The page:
In 2009, 50 percent of Native American 4th graders scored at the “basic” level or above in reading on NAEP, the report says, while 62 percent of Native American 8th graders scored at that level. In math, 66 percent of Native American 4th graders scored at “basic” or above, while 56 percent of Native American 8th graders scored at the same level in that subject.
The study also looked at achievement of Native Americans in 12 states that have large populations of such students and found widely varying results. For example, while only 26 percent of Native American 4th graders scored at “basic” or above in reading in Alaska, 63 percent did so in Oklahoma.
While average NAEP test scores in math for Native American students didn’t budge for the nation from 2005 to 2009, they did increase in two of the 12 states that the study examined. Of the seven states that had large enough samples of Native American students to report achievement results in both 2005 and 2009, Oklahoma had a 5-point increase, on a scale of 500 points, for 4th graders in math, and South Dakota had a 10-point increase for 8th graders in the same subject.
None of those seven states, however, had a significant increase in reading scores over that time span for either 4th or 8th graders.
In addition to providing data about the achievement of Native American students, the study examined cultural aspects of the education of such students, basing its findings on surveys of students and their teachers.
The study found, for example, that the teachers of 43 percent of Native American 4th graders integrate lessons and materials about Native American culture and history and current Native American issues into their reading or math lessons at least once a month. About 3,800 4th grade teachers and 4,600 8th grade teachers participated in the study’s survey of teachers.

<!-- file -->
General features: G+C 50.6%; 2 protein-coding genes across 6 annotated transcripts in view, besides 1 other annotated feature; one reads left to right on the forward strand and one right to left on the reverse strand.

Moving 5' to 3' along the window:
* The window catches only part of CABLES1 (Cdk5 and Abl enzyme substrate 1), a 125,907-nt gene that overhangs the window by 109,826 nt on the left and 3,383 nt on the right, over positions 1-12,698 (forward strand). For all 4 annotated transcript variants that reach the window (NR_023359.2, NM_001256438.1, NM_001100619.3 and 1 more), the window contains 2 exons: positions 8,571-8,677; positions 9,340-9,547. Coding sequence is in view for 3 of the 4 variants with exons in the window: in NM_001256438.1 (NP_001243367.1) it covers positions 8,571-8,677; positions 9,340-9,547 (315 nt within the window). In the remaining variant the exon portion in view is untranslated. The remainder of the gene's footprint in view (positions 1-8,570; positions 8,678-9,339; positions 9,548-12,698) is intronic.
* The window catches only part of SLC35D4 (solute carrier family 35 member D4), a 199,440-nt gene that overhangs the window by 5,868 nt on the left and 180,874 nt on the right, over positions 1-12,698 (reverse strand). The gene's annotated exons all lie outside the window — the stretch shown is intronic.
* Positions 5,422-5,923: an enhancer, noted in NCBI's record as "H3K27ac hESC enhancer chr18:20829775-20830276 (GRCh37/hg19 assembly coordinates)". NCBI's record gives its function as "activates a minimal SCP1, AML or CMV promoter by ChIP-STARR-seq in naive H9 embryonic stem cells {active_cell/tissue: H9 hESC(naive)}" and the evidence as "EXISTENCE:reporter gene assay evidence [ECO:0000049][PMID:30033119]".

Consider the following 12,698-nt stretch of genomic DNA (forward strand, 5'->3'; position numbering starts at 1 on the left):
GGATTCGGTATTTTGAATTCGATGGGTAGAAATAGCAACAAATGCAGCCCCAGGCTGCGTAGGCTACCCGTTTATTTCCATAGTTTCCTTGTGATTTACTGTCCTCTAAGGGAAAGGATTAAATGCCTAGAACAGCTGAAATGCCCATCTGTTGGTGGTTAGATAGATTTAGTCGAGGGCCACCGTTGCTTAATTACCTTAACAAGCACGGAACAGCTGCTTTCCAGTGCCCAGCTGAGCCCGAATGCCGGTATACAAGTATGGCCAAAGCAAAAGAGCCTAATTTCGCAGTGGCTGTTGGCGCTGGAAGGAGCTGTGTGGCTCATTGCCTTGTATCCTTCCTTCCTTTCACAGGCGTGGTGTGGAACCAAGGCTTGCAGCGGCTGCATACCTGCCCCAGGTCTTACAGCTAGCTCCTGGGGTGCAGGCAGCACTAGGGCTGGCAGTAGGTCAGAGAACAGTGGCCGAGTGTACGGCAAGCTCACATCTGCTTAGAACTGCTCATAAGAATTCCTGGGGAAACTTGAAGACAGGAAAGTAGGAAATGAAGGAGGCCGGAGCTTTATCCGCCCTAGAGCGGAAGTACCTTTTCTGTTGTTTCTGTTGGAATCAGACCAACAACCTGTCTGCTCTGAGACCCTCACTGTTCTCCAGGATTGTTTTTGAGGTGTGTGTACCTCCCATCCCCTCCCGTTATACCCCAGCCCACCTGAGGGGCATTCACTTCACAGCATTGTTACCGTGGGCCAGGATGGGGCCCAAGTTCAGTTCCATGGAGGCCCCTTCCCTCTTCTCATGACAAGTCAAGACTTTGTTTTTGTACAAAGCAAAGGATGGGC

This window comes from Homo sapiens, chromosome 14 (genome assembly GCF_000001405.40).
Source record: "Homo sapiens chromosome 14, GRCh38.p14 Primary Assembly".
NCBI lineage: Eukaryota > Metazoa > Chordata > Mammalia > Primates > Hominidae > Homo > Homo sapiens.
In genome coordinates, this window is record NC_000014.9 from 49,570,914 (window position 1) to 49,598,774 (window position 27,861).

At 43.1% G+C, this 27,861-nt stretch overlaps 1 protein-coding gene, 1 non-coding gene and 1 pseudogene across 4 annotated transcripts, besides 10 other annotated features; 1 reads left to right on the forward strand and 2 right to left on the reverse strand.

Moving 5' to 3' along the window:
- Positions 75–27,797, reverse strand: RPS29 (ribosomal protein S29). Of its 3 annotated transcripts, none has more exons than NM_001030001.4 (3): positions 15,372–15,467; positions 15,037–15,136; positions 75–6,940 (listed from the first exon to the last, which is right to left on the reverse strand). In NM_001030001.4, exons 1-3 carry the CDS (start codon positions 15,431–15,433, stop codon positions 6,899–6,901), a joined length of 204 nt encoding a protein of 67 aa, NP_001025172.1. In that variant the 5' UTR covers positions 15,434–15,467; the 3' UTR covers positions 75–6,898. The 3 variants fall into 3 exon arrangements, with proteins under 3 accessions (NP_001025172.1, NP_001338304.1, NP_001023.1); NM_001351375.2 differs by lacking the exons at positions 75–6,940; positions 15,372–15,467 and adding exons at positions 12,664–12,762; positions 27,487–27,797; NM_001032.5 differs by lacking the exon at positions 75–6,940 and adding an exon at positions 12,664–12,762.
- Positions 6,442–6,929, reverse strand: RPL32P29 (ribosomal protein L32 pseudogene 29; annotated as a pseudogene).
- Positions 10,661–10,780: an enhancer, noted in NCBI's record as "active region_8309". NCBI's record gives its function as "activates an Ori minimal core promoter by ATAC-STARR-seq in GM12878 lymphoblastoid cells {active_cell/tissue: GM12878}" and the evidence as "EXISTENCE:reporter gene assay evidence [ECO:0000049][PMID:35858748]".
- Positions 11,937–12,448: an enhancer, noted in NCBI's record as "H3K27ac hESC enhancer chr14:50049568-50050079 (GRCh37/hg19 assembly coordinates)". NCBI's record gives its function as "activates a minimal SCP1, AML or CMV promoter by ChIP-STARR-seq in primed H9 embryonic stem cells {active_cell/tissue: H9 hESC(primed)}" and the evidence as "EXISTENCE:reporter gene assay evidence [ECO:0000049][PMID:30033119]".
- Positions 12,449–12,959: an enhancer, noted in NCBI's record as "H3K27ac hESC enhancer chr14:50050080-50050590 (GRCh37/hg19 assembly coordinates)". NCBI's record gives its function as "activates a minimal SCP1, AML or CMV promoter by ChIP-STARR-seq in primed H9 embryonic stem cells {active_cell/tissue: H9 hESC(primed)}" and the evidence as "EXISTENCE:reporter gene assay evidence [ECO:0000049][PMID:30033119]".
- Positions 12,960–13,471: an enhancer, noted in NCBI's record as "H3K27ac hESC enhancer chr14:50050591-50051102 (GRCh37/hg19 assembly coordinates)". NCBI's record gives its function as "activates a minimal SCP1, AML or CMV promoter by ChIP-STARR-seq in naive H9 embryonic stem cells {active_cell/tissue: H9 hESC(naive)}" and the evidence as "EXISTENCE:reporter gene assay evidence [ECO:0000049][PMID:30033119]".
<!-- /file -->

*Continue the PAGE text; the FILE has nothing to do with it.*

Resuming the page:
That section of the study also notes that just 57 percent of Native American 8th graders have plans to attend college full time after high school. Twenty-seven percent of Native American 8th graders said they planned to work full time, and 19 percent said they intended to join the military. Some wanted to work or go to school part time or had other plans.
Mr. Rose said that about 90 percent of the nation’s Native American students attend regular public schools. The study found that achievement of Native Americans in such schools was higher than that of their counterparts in schools run by the Interior Department’s Bureau of Indian Education.
At the same time, the part of the study looking at cultural aspects of students’ education found that students in BIE schools were more likely to have Native American teachers and opportunities to learn about their culture, history, and current Native American issues than their American Indian peers in regular public schools.
“Learning and teaching are very complex,” Mr. Goldstein said about the findings concerning BIE schools. “The fact that you have more Native American teachers in the BIE schools might imply there is a greater understanding of the student background on the part of the teachers.”
“However, we’re talking about reading and math skills,” he said. “There may not be a direct correlation between being a Native American teacher, or of any other ethnic group, and teaching those skills.”
A version of this article appeared in the July 14, 2010 edition of Education Week